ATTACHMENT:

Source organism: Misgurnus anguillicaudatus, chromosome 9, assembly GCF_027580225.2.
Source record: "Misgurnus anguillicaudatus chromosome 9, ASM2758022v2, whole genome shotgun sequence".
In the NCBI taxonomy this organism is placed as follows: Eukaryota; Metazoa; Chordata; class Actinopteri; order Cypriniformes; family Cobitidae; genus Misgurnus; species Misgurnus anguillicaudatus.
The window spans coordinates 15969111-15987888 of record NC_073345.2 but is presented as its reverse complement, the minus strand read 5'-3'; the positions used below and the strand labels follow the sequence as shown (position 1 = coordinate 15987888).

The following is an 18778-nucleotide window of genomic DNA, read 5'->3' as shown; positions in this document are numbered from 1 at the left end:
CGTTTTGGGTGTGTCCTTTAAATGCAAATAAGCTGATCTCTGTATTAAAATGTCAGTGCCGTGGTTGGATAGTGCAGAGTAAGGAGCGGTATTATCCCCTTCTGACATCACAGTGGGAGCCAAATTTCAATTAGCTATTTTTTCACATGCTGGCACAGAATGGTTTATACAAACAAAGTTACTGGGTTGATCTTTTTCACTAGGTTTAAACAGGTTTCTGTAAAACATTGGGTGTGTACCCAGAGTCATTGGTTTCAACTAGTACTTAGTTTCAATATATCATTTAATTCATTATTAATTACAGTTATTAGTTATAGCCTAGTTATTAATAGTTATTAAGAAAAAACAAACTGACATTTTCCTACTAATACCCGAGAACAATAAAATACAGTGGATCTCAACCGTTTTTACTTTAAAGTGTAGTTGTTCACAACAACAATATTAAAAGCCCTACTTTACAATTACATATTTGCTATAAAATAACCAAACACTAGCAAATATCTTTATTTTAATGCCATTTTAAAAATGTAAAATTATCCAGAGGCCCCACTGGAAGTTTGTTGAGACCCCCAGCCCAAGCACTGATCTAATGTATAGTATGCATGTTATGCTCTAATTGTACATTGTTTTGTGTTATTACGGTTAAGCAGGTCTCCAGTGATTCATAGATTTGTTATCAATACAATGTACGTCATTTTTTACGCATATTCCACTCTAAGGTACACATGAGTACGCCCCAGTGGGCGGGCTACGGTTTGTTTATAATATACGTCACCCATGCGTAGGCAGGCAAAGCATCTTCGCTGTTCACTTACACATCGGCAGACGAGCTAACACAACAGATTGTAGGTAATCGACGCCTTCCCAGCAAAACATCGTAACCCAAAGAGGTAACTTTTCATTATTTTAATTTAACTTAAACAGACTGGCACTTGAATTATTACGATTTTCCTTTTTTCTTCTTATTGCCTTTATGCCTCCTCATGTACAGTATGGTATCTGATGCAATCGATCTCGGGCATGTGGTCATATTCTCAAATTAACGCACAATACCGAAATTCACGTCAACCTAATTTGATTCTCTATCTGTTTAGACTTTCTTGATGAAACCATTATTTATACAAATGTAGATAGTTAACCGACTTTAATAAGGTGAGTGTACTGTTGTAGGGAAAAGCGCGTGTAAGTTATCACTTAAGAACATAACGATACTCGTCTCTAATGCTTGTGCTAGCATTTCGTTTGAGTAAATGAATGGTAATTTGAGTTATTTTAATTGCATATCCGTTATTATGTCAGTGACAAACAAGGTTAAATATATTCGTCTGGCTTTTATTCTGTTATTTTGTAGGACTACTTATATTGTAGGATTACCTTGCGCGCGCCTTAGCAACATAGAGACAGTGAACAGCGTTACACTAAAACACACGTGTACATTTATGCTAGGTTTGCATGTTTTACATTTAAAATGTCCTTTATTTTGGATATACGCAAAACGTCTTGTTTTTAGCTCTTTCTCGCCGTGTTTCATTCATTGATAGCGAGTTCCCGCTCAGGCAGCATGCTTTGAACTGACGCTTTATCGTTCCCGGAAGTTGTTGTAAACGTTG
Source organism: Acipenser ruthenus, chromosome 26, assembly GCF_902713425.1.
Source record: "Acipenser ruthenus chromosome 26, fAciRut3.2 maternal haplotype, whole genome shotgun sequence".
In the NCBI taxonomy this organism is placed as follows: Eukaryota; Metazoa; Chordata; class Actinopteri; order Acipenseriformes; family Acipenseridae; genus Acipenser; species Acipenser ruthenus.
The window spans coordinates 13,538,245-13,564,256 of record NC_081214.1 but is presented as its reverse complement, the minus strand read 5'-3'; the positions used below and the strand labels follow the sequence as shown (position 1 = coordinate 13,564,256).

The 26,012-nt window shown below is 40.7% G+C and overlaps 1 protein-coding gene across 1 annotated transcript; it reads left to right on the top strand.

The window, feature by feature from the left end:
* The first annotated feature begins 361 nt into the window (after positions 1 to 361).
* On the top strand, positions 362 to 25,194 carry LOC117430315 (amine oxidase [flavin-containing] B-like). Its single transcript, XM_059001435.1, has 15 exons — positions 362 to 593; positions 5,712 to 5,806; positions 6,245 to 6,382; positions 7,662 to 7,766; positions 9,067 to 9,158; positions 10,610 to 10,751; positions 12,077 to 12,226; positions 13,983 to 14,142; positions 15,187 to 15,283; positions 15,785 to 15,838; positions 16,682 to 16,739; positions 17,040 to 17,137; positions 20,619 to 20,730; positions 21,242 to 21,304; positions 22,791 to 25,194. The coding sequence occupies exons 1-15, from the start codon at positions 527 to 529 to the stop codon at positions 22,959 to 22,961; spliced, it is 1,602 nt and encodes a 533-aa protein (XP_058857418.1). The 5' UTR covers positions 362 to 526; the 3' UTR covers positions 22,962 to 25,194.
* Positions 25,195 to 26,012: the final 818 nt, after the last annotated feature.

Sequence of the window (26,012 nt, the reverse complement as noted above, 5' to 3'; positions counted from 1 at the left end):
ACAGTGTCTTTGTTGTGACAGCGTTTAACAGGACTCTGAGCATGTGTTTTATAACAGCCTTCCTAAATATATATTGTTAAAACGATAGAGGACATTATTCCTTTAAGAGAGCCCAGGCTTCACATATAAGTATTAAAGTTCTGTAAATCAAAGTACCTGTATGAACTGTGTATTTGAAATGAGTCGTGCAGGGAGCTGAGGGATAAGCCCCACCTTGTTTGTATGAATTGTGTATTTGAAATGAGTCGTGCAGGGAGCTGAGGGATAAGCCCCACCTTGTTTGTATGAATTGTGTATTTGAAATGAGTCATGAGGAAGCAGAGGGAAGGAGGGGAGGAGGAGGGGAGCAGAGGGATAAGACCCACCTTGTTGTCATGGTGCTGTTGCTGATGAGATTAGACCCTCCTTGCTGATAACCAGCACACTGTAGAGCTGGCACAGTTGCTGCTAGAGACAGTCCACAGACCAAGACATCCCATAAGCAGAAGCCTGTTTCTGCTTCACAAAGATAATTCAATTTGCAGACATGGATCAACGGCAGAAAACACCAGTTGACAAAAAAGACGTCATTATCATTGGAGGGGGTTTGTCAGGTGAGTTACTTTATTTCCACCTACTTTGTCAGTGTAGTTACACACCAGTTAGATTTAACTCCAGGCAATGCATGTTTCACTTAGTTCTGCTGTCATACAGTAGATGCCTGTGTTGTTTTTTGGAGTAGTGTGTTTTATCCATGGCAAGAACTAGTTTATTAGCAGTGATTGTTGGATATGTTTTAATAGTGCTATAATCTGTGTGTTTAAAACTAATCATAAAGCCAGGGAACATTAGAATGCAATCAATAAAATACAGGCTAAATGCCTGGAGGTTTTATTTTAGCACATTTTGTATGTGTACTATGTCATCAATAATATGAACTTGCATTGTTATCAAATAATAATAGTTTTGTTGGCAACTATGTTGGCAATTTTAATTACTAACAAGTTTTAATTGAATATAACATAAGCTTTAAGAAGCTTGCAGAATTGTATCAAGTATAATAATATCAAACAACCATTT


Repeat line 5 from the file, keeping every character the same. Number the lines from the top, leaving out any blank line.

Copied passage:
The following is an 18778-nucleotide window of genomic DNA, read 5'->3' as shown; positions in this document are numbered from 1 at the left end: